Italians Fear Following Greece Into Debt Crisis
DAVID GREENE, Host:
NPR's Sylvia Poggioli has this report from Rome.
U: (Italian spoken)
SYLVIA POGGIOLI: Rome has a new speaker's corner, where experts come to explain Italy's economic crisis. A small group gathers to join the discussion. Will Italy end up like Greece?
M: I'm coming here to hear, to learn, and maybe to find a way to participate in the future.
POGGIOLI: Artilio Faviano says the government has not been honest about the crisi, the crisis.
M: The crisis is heavy. They're told the crisis light, that we can overcome without too many problems. But they will ask us for other sacrifice. This is not good. They're liars. All liars.
POGGIOLI: Today's speaker is financial journalist Roberto Petrini.
M: (Through translator) We still don't know the details of the spending cuts, but it's certain that pensioners and civil servants will be hardest hit.
POGGIOLI: Petrini says Italy is not in the same boat with Greece, not even with Spain or Portugal. Its annual deficit is 5.3 percent of GDP, nearly three times smaller than that of Greece. He cites Italians' high personal savings rates - 15 percent of incomes compared to less than one percent in Greece. Italy was spared the housing bubble. Its banking system weathered the global crisis. And more than 50 percent of Italian government bonds are owned by Italians themselves, compared to 90 percent of Greek bonds in foreign hands. That means Italy's financial system is less vulnerable to the whims of foreign investors.
POGGIOLI: What is worrisome about Italy is the lack of growth and the high debt.
POGGIOLI: Economist Francesco Giavazzi teaches at Milan's Bocconi University.
POGGIOLI: This is not something which is urgent as having a very large budget deficit, but still is a reason for concern, in particular the fact that this country has had virtually no growth since the beginning of the euro.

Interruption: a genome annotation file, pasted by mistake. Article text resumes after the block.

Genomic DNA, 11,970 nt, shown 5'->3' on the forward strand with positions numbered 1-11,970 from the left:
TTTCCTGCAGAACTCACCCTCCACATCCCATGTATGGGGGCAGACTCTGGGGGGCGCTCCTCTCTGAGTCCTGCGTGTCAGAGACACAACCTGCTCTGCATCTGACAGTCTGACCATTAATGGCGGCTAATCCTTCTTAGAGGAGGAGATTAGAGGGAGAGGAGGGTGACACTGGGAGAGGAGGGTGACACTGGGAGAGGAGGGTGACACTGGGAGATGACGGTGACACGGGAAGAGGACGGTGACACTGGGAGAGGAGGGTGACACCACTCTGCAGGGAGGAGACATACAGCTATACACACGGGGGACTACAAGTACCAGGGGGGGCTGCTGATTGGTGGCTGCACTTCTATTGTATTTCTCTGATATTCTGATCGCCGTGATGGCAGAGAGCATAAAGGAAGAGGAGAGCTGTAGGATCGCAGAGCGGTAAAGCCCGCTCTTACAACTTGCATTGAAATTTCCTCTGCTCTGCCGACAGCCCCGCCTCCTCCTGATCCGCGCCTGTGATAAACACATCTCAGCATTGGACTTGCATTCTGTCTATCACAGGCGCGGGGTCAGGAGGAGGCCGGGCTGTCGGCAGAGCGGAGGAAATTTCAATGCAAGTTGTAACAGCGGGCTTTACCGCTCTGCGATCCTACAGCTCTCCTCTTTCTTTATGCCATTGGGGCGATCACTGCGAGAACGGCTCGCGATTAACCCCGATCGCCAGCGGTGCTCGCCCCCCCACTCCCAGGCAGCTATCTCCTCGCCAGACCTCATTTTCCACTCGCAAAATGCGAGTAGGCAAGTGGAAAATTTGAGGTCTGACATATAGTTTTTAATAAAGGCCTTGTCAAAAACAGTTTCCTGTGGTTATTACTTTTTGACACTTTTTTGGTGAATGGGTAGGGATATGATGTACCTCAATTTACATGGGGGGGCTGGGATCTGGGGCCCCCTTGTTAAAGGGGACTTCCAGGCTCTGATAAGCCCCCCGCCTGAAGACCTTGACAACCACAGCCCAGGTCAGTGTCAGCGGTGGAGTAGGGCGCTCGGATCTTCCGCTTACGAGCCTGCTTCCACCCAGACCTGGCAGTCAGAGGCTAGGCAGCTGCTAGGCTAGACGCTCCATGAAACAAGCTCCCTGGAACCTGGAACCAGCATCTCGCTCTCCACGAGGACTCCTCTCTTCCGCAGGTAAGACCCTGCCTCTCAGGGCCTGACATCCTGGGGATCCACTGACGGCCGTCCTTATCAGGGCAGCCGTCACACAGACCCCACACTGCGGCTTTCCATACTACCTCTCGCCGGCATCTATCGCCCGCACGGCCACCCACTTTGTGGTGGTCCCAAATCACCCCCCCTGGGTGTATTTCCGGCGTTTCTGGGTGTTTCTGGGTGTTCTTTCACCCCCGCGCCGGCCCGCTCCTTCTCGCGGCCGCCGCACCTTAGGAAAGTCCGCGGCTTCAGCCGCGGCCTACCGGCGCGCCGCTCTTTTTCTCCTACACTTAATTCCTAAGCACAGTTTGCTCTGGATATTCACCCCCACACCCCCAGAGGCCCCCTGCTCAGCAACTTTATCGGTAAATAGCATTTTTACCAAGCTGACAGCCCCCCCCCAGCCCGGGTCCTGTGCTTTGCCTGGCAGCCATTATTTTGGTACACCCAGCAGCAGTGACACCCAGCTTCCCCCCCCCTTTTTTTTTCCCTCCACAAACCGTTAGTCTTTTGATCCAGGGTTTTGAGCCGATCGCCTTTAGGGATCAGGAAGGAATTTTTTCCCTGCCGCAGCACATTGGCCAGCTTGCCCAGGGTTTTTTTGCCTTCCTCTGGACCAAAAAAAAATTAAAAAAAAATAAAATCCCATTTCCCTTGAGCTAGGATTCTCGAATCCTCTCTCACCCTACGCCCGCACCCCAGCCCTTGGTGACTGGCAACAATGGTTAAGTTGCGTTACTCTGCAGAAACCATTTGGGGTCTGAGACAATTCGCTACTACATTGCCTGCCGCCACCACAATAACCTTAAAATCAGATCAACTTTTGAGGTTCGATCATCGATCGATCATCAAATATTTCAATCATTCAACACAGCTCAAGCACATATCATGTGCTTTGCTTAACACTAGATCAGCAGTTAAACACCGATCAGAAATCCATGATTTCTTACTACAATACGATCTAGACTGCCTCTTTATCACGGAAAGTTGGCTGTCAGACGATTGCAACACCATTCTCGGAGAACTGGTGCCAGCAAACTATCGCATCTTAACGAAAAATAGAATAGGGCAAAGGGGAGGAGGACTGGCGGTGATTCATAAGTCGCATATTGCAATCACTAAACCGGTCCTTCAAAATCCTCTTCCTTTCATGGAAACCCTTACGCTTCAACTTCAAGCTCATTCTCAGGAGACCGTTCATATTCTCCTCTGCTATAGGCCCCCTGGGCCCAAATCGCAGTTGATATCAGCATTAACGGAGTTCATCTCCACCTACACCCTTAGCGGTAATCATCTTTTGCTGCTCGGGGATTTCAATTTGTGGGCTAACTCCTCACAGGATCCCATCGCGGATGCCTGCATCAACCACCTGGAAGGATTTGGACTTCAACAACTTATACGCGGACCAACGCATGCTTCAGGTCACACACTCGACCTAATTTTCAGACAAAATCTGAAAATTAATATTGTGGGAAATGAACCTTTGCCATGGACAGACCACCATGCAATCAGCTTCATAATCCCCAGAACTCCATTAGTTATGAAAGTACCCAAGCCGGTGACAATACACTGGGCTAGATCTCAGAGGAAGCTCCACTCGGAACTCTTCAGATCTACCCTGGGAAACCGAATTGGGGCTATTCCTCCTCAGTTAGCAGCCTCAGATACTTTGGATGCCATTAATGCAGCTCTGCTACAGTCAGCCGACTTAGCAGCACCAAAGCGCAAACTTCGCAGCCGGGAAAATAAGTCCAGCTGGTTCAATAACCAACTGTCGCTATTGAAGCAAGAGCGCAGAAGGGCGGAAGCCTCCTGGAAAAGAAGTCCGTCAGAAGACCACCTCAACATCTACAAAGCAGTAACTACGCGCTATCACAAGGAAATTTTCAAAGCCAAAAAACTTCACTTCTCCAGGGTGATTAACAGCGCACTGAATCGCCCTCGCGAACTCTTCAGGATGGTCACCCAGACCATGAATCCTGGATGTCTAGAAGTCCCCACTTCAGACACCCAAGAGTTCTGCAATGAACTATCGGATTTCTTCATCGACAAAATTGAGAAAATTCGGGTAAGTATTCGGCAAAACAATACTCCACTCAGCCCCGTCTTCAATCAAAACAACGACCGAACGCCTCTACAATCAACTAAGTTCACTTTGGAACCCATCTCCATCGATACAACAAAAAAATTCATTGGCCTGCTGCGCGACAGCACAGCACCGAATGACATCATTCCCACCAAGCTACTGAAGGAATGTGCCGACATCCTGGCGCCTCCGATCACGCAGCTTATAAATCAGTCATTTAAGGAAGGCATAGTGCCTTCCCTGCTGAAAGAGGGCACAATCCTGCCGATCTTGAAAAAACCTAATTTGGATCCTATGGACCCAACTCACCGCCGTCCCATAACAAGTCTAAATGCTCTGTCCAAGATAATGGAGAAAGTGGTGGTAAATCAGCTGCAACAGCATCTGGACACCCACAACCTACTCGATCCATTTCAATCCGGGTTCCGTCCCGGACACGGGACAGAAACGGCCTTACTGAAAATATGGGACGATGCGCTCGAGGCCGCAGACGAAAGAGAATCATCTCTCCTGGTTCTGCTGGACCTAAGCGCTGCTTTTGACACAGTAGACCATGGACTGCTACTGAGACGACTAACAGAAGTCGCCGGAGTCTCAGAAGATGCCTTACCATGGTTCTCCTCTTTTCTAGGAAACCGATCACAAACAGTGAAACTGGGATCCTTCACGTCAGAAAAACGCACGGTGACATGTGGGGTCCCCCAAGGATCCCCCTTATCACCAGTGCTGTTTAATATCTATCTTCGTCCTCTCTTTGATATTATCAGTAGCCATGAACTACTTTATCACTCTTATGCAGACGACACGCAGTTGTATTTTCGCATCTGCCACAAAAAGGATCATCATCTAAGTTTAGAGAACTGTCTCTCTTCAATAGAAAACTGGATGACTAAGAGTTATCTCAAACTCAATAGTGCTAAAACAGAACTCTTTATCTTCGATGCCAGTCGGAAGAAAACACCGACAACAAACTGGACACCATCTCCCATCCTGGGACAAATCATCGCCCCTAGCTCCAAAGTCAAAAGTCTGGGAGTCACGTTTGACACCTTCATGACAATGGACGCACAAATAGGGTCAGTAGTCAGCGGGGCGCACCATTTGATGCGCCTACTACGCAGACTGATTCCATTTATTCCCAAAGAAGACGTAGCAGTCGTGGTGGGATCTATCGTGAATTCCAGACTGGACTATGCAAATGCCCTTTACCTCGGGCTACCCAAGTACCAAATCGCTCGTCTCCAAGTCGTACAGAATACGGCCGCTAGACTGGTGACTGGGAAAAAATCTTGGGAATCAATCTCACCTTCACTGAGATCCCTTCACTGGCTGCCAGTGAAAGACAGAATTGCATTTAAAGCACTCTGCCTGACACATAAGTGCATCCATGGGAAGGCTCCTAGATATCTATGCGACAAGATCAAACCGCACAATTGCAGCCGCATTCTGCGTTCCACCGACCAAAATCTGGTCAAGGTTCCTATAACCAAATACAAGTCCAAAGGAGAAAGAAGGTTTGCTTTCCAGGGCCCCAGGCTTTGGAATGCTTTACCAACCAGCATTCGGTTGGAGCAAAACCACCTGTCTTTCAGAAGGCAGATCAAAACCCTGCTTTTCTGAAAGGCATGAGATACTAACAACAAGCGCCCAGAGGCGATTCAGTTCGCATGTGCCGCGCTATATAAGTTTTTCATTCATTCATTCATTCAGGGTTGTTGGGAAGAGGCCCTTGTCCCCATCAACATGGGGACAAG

POGGIOLI: The economy now depends heavily on small and medium sized manufacturing firms in north and central Italy. And in 2009, GDP dropped a whopping 5.1 percent. Italy has other long-entrenched problems that hamper investments and growth. The audit court that oversees public spending says corruption cases are soaring, a 229 percent increase last year over 2008. And one-third of Italians evade taxes, costing the state many billions of dollars. In addition, organized crime turnover is estimated at seven percent of GDP. But the Berlusconi government always said all is well.
M: They said for years that Italy is not touched by the crisis, with stronger export market, with strong currency and with strong economy. That is not true.
POGGIOLI: But Feltri says Finance Minister Giulio Tremonti appears to be improvising, using Italian data that conflict with what's gathered by international organizations. He compares Tremonti's use of numbers to a strip-tease dancer peeling off her clothes.
M: Our finance minister, he is dancing the seven veil dance. Each time he speaks to financial markets in the European Union, he takes down some clothes. At the end, Italian finance will be naked.
POGGIOLI: Sylvia Poggioli, NPR News, Rome.
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